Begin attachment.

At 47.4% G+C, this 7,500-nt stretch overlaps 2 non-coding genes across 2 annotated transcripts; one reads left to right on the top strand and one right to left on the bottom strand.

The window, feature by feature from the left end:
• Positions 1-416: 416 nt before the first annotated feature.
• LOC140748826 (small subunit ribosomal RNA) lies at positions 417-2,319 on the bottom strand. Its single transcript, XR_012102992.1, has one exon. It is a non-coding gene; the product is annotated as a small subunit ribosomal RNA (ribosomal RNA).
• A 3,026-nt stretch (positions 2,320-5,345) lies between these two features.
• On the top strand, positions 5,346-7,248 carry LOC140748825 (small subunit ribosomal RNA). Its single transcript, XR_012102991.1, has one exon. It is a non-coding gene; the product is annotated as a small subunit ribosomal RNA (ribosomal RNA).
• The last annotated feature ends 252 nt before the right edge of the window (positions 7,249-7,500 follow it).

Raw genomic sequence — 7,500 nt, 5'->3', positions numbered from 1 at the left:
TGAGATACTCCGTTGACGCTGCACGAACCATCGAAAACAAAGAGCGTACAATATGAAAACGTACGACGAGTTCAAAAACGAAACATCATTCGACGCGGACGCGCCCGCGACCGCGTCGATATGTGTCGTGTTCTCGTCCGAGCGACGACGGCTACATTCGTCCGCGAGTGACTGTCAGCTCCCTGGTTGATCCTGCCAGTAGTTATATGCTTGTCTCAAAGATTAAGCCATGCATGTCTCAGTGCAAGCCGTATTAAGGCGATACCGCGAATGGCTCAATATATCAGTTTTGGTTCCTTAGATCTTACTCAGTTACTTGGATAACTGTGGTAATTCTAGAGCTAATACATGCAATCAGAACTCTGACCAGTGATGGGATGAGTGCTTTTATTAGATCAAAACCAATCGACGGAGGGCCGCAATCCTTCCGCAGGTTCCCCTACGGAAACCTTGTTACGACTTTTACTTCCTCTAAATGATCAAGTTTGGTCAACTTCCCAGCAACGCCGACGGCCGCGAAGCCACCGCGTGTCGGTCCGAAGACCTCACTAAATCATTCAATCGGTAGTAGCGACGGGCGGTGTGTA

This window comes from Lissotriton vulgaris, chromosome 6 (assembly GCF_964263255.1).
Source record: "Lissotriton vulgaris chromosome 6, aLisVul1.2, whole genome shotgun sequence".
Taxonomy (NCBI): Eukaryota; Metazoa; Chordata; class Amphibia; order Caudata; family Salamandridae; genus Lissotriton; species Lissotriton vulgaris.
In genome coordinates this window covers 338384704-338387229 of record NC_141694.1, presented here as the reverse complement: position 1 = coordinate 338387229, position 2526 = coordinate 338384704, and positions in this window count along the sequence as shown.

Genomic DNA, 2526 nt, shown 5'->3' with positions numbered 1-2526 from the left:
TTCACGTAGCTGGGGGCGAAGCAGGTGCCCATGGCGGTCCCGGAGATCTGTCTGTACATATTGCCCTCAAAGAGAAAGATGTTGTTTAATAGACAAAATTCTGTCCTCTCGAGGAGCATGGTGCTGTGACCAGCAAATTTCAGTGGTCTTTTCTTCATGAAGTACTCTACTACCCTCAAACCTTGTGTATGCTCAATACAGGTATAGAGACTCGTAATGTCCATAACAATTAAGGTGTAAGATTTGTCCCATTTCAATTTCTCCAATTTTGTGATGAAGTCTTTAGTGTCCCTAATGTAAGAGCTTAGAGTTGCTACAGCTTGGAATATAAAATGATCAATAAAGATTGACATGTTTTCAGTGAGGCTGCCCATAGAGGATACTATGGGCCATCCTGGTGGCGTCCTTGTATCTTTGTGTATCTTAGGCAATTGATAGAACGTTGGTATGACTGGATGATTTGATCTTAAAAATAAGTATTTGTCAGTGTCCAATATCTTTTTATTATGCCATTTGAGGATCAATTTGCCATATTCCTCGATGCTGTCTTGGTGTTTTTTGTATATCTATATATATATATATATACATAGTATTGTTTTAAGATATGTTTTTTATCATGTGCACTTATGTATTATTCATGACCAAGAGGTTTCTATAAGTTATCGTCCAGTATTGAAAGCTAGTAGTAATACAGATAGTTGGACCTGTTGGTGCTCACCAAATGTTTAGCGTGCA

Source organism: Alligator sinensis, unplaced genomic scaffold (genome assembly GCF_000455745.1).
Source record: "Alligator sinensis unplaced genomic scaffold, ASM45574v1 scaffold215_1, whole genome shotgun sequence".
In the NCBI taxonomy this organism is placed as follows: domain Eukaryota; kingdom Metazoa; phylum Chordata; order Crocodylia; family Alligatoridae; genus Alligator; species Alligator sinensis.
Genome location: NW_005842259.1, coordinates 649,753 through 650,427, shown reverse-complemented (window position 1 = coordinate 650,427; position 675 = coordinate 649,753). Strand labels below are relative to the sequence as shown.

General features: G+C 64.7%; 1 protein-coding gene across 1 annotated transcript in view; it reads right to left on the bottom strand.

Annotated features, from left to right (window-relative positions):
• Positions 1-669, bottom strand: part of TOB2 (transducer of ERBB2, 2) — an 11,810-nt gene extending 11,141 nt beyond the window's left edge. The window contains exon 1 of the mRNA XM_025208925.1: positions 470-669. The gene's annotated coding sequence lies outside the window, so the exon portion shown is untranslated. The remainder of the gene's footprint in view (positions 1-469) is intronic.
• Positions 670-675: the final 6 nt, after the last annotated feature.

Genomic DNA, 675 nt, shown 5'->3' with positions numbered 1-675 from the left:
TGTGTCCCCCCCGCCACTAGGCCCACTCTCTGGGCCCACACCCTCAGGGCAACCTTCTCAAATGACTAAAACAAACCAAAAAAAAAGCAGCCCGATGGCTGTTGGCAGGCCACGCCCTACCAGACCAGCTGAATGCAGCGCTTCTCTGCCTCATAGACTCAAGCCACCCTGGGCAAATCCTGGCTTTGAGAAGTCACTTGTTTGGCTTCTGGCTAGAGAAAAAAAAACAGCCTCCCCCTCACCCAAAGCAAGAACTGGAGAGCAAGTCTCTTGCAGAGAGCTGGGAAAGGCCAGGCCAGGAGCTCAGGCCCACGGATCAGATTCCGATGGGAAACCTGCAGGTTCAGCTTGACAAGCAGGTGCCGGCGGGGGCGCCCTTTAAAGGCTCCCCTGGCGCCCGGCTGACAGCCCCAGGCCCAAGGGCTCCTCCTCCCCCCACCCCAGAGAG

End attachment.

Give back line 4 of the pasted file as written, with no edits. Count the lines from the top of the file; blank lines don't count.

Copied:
• LOC140748826 (small subunit ribosomal RNA) lies at positions 417-2,319 on the bottom strand. Its single transcript, XR_012102992.1, has one exon. It is a non-coding gene; the product is annotated as a small subunit ribosomal RNA (ribosomal RNA).